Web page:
Referring again to FIG. 1, the measurements from the meters may be converted into digital format for processing by power controller 150. Alternatively, if power controller 150 includes analog circuitry, the measurements may remain as analog current or voltage levels.

Power controller 150 gathers the measurements from one or more of the meters of the computer system of FIG. 1 and calculates the total power consumed by the portion of the computer system comprising the associated ICs. Alternatively, power controller 150 may calculate a total of any value, such as current, voltage, or duty cycle, that is proportional to the total power consumed by the portion of the computer system. If the total power consumed reaches a threshold, or if the total of a value that is proportional to the total power consumed reaches a threshold, controller 150 sends a throttle signal to one or more ICs of the computer system. In response to receiving a throttle signal, an IC reduces its power consumption. Note that for simplicity, as used henceforth, the term “power” includes either actual power or a value, such as current, voltage, duty cycle, or other measurement, that is proportional to power.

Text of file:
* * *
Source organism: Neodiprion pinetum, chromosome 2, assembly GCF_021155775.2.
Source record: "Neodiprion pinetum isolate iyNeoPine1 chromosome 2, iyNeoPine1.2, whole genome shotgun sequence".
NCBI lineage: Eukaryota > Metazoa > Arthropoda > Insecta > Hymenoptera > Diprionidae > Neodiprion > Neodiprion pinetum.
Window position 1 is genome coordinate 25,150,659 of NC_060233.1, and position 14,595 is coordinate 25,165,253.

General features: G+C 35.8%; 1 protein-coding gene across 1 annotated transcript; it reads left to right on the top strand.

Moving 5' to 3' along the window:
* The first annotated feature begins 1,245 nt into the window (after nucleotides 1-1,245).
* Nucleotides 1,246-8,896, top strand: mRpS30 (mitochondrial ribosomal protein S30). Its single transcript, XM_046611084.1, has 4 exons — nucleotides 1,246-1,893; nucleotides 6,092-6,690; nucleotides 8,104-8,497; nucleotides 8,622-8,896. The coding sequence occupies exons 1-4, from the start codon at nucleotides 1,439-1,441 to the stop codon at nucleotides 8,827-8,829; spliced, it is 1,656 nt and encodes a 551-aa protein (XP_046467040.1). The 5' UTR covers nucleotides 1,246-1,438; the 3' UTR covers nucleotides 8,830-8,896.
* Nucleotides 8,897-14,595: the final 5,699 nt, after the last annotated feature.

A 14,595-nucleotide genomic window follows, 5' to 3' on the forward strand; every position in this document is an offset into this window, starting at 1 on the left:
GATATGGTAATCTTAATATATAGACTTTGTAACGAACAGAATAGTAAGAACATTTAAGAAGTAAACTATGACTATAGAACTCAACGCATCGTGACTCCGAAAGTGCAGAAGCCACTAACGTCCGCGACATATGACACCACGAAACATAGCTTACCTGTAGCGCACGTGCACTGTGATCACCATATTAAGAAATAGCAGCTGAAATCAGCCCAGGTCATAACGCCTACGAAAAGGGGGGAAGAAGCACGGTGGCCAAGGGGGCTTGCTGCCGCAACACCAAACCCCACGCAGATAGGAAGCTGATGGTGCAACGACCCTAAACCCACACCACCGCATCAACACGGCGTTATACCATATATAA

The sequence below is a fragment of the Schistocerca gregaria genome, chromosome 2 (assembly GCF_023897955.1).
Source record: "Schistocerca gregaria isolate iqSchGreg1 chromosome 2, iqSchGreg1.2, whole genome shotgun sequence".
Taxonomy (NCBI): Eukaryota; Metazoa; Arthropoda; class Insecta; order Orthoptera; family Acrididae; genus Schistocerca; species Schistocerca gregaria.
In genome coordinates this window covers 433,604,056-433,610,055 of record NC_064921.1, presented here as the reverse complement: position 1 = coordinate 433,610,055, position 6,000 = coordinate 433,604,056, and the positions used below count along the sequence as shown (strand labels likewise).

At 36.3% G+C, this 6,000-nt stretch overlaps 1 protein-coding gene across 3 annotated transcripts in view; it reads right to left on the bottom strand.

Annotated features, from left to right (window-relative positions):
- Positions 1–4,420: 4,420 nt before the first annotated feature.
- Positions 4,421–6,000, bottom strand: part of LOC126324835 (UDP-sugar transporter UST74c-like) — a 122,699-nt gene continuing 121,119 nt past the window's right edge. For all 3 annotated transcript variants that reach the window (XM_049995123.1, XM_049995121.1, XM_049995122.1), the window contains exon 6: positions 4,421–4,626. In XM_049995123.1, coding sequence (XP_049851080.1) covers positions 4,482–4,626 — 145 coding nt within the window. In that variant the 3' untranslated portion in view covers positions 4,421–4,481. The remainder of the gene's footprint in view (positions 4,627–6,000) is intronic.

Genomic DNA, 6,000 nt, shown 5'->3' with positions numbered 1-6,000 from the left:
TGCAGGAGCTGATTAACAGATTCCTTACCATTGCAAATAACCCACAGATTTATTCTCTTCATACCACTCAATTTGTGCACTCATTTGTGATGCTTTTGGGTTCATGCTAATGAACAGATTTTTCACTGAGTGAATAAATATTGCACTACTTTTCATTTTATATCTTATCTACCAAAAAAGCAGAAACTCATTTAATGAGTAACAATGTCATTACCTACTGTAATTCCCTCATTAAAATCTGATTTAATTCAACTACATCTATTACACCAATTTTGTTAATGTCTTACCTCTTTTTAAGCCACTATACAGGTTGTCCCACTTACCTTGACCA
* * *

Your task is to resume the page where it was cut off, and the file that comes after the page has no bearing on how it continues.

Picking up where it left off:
The ICs that receive the throttle signal and, in turn, reduce their power consumption, may be selected by power controller 150 of FIG. 1 in any of a number of different ways. For one embodiment of the present invention, power controller 150 sends a throttle signal to the one or more ICs that consume the majority of power in the computer system. For example, for this embodiment the throttle signal may be sent to one or both of processors 100 or 101. For another embodiment, power controller 150 sends a throttle signal to the one or more ICs having a low impact on the operation of the computer system. For example, for this embodiment the throttle signal may be sent to video terminal 145 or external memory 140. As another example of this embodiment, the throttle signal may be sent to one or both of peripheral components 120 or 130 if these devices are either inactive or not necessary to the near term execution of instructions in processors 100 or 101.